Home Equality & Justice Rights report notes continuing 'red-tagging,' attacks on journalists in Philippines

Rights report notes continuing ‘red-tagging,’ attacks on journalists in Philippines

HRW’s World Report 2023 said government and military officials continue to accuse civil society groups of being supporters of communist insurgents

Human Rights Watch (HRW) noted what it described as the persistent “red-tagging” of activists and the continuing attacks on media practitioners in the Philippines in its annual report released on Thursday, January 12.

HRW’s World Report 2023 said Philippine government and military officials continue to accuse civil society groups of being supporters of communist New People’s Army insurgents.

The group said that such accusations have become part of what is commonly known in the country as “red-tagging” and put the accused at heightened risk of attack by the security forces or unidentified gunmen.



The report noted that the military, police, and other national security forces “have actively used social media to convey ‘red tagging’ threats.

HRW cited the government’s National Task Force to End Local Communist Armed Conflict of accusing numerous political activists of being members of the Communist Party, including former Vice President Leni Robredo.

The task force has also red-tagged journalists, book publishers, and international nongovernmental groups, including Oxfam.

The report said leaders and lawyers of peasant organizations and human rights groups who were “red-tagged” have been physically harmed by government security forces and vigilantes while some have been killed.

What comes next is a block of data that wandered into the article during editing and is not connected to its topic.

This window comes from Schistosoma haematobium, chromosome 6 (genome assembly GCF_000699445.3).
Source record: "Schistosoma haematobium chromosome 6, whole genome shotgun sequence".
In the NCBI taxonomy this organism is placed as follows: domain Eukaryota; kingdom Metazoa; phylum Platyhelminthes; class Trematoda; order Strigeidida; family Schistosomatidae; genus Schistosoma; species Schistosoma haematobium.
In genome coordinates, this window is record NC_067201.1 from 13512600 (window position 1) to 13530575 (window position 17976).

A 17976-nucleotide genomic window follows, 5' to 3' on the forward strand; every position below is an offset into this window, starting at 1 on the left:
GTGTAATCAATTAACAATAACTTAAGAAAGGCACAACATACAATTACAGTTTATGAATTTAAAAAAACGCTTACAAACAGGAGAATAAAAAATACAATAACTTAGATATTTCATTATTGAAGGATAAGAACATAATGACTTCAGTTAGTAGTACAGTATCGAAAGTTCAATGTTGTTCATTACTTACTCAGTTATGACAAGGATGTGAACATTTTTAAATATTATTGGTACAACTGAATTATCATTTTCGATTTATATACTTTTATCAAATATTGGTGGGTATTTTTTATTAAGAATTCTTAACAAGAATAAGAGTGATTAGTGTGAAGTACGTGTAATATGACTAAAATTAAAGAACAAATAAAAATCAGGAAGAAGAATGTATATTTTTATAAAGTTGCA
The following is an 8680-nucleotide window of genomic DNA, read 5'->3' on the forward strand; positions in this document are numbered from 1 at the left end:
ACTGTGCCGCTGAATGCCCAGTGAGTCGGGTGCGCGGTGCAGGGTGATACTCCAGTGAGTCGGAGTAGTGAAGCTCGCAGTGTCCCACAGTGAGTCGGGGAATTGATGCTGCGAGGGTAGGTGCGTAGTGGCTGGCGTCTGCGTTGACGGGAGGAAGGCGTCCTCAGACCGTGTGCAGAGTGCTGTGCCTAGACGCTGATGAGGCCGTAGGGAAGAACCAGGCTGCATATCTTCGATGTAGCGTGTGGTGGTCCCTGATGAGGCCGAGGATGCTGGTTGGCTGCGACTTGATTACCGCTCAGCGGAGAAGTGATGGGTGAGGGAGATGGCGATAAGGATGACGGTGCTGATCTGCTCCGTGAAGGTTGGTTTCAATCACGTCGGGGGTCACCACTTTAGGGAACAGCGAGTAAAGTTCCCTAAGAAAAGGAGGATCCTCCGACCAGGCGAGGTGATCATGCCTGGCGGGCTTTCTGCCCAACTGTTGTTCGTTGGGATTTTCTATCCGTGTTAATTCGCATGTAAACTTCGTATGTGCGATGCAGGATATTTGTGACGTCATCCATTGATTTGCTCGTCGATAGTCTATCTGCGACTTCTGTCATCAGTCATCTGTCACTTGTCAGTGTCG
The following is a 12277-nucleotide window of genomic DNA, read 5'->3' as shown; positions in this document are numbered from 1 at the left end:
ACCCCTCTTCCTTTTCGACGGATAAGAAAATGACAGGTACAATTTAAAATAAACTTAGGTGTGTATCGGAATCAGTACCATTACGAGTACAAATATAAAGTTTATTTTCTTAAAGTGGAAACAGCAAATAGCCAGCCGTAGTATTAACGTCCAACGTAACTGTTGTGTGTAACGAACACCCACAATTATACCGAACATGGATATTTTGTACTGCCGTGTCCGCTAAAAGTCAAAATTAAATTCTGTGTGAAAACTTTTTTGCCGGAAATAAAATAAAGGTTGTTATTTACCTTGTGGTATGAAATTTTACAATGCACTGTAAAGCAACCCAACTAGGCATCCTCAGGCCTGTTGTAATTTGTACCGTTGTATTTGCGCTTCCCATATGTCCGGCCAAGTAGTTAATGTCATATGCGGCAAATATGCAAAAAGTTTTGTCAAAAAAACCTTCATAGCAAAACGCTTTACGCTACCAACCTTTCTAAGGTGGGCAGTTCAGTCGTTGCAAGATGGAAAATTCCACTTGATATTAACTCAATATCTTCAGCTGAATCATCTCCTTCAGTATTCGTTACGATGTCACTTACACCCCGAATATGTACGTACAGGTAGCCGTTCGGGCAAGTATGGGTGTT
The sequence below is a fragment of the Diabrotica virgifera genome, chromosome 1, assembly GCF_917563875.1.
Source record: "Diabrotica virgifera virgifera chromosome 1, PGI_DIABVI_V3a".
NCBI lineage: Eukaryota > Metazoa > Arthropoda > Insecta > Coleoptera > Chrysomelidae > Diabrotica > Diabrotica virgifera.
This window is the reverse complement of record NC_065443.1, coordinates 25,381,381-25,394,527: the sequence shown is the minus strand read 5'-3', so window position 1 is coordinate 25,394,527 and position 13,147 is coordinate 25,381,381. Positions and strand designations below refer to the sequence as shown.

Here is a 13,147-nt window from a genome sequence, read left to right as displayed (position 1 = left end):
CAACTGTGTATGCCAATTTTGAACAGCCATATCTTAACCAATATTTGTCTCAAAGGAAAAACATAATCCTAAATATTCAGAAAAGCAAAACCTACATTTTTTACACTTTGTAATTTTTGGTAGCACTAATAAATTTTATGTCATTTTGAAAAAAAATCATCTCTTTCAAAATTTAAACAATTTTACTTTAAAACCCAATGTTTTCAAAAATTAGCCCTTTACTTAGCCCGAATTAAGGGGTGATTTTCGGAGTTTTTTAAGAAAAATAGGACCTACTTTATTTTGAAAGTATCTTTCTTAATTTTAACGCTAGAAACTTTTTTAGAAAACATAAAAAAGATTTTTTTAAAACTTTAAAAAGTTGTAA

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In June, Clarita Carlos, the new chairperson of the National Security Council, publicly said that she did not favor red-tagging. Despite this declaration, the practice continued, said the HRW report.

The report also noted that aside from the killing of at least three journalists in the past year, the harassment of media workers “also persisted.”

It cited the case of alternative media groups Bulatlat and Pinoy Weekly that were shut down in July. The National Security Council sought to close the media outlets because of alleged links to the communists.

HRW also noted that the government used the cyber-libel law several times against journalists, columnists, critics of the government, and ordinary social media users.

The Justice Department’s Office of Cybercrime reported that 3,700 cyber-libel cases were filed as of May 2022. Of that number, 1,317 were filed in court while 1,131 were dismissed. Twelve cases ended in a conviction.

Among those who have been convicted of cyber-libel is 2021 Nobel Peace Prize laureate Maria Ressa, the CEO of the news website Rappler.

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